There are ways to help toddlers meet milestones without pressuring them to grow up before they’re ready. After parenting four toddlers in the past 11 years, I’ve learned that the following 3 tools are key–and easy to implement in helping your toddler develop at his or her own pace.
If you had asked me four years ago about the toddler stage, I would have told you that I enjoyed it but was glad it was over. I was happy to be moving on with life, as my girls were all growing older and were in early elementary school or preschool at the time.
Little did I know that our little boy would surprise us in 2017! The past 2 1/2 years have been nothing short of cuddles, laughter, and memorable moments, and this time around I’m savoring every single season of motherhood with my fourth and final child.
While it was easy to worry and obsess over toddler milestones when the girls were little, I’ve found myself much more relaxed this time around.
That said, in 11 1/2 years of parenting, I’ve learned that there are a few things we, as parents, can do to help our children meet milestones.
An added benefit of having three “older” children now (11, 9, and 7) is that Little Man basically has three extra mamas who can also come to his aid in helping him learn and meet toddler milestones along the way.
The following three ways are what we as a family do to help Little Man meet his toddler milestones in a relaxed, pressure-free, and fun way.
When our oldest was a baby, I said that I hated baby talk. That said, I admit there have been times that I’ve used baby talk with my son. I’ve ooh-ed and ahh-ed over him. But, for the most part, I now talk to him as if he is as old as the girls. As a result, his receptive language skills have skyrocketed this past year.
In fact, a little over a year ago he was more than 4 months delayed in receptive language skills.
Today, he has no receptive language delay at all.
Children learn language by listening to their parents and older siblings. The best way for us to help them reach their speech and language milestones is by talking to them correctly.
As well, it’s important to use hand motions, eye contact, and other visual cues to teach children whatever we are talking about.
For example, when I am getting my son dressed, I talk to him about the sleeves on his shirt, his socks, and his shoes. I point them out to him. I ask him questions about them.
He has learned all of this vocabulary just by listening to me talk to him and describe what is going on all throughout the day each day.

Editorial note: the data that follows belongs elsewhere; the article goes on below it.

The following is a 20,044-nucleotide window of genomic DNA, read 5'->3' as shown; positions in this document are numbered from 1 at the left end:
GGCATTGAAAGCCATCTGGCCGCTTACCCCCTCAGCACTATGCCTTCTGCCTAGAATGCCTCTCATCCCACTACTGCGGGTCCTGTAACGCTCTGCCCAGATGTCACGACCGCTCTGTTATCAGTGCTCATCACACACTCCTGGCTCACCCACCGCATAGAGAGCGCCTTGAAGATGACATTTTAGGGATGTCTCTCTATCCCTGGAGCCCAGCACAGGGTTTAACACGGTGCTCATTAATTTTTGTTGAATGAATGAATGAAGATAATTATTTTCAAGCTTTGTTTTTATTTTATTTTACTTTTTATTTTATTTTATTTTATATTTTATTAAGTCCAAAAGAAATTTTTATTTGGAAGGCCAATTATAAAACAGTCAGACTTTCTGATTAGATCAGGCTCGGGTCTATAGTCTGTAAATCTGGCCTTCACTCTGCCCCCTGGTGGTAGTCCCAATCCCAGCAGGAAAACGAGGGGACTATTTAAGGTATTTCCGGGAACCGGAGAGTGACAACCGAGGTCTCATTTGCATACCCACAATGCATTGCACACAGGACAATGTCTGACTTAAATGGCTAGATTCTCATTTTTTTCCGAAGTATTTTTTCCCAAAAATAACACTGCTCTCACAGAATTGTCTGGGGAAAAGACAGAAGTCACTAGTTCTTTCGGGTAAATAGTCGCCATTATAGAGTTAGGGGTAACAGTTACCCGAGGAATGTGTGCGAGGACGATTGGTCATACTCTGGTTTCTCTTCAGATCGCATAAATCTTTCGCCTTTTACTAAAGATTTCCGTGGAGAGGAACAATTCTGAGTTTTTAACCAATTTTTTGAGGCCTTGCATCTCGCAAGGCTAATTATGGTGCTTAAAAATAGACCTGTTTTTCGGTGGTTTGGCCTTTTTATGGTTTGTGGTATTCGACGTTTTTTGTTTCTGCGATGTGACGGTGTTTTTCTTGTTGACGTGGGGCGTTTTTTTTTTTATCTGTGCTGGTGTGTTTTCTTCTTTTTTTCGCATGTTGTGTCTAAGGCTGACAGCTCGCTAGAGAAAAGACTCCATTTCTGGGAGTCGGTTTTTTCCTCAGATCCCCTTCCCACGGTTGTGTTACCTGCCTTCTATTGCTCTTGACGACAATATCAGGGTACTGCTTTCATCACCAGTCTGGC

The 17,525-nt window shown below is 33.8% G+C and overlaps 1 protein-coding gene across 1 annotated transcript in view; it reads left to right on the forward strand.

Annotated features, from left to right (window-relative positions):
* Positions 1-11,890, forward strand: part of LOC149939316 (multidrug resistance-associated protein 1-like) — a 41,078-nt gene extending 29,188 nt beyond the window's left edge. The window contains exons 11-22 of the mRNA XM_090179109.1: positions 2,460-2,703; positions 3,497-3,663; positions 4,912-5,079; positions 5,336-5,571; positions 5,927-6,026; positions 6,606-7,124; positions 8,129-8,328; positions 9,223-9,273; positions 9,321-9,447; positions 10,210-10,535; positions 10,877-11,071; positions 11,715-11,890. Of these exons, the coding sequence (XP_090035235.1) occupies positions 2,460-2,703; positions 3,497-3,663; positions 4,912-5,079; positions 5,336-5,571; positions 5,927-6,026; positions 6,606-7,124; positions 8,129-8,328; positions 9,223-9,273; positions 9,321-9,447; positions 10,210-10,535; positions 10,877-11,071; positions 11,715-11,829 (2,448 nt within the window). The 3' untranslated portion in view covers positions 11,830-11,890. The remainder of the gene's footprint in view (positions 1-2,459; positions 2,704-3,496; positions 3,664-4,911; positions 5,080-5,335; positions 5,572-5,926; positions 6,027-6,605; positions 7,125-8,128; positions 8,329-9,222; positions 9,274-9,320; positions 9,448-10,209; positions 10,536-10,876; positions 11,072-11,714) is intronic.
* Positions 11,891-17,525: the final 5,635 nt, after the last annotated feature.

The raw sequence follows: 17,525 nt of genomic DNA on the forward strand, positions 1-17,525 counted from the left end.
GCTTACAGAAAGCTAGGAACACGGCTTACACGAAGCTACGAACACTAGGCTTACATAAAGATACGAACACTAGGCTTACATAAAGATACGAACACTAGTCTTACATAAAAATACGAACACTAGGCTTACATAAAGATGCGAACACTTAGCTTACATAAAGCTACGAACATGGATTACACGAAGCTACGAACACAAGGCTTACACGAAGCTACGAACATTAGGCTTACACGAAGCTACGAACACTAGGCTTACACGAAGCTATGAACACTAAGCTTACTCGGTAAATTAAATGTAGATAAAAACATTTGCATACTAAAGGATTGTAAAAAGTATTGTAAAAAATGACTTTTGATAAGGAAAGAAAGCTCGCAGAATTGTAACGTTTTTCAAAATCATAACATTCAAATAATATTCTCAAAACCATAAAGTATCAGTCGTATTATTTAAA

I will sometimes notice my son talking to himself as he plays, and I am 100 percent OK with that. I know that he is further developing his language skills and getting closer to meeting his milestones. I love how he will sometimes assign human characteristics to his cars and trucks.
I couldn’t help but laugh as I watched him play with his Little Tikes Dirt Diggers™ in our back yard the other day. The Dirt Diggers™ were “talking” to each other, and it was the cutest thing ever.
Reading is my favorite pastime, and a love for reading is something I hope to instill in each of my children.
Reading to your child, again, fosters good speech and language development.
As well, multiple studies have shown that the best readers are those children whose parents read to them frequently before they begin school.
I find it helpful to designate a specific time to read to my son each day. For us, it’s right before his nap. The two of us cuddle together in his rocking chair, and I read him two to three books of his choosing. His sisters all read to him as well at various points in the week.
Along with helping children to develop good listening, language, and pre-reading skills, reading to them can also help them learn other life lessons–like social skills, science, history, etc.–depending on the book choices.
Playing with your children is the number one way in which you can help them meet milestones.
I was sadly unaware of this when my girls were infants and toddlers. I regret that I did not get down on the floor and play with them more and, instead, busied myself with keeping the home.
Because I now know how quickly each season of motherhood passes and because I know how helpful playing with children can be for meeting milestones, I’ve taken a much more proactive role in playing with my son.
Once again, he is also blessed with his older sisters who play with him anytime I’m not able to do so. I find it both touching and hilarious that my son will actually cry when I drop my girls off at school because he knows he will miss playing with them all day.
One of my son’s favorite toys right now is his Little Tikes Cozy Coupe® .
It’s small enough that we can even bring it indoors when it’s too cold for him to ride in it outside, and his sisters love to push him around in it!
This pretend play is helping foster both language skills and large and fine motor skills as he climbs in and out of the car and turns the steering wheel.
I’ve talked a lot about meeting speech and language milestones in this post, and that is because Little Man was born with a speech delay. What has been very interesting to me in our journey for Little Man to develop speech and language skills (he’s doing AMAZING, by the way!) is that his therapists have highly recommended we work on him meeting his other milestones as well.
I love watching him jump on his Easy Store™ 3’ Trampoline (also from Little Tikes). Little Man’s speech therapist has recommended I incorporate exercises like jumping into his daily routine to strengthen his muscle tone, and I love how easy it is to store this little trampoline when he’s not using it.
Allowing your child to interact with other children could help in meeting mile stones.
That’s the advantage of having older kids at home. Your child will learn to do what he sees his other siblings do.
Ohhhh road trips! Totally agree that food always tastes so much better when it’s packed for a road trip! Hope you’re having a nice time 🙂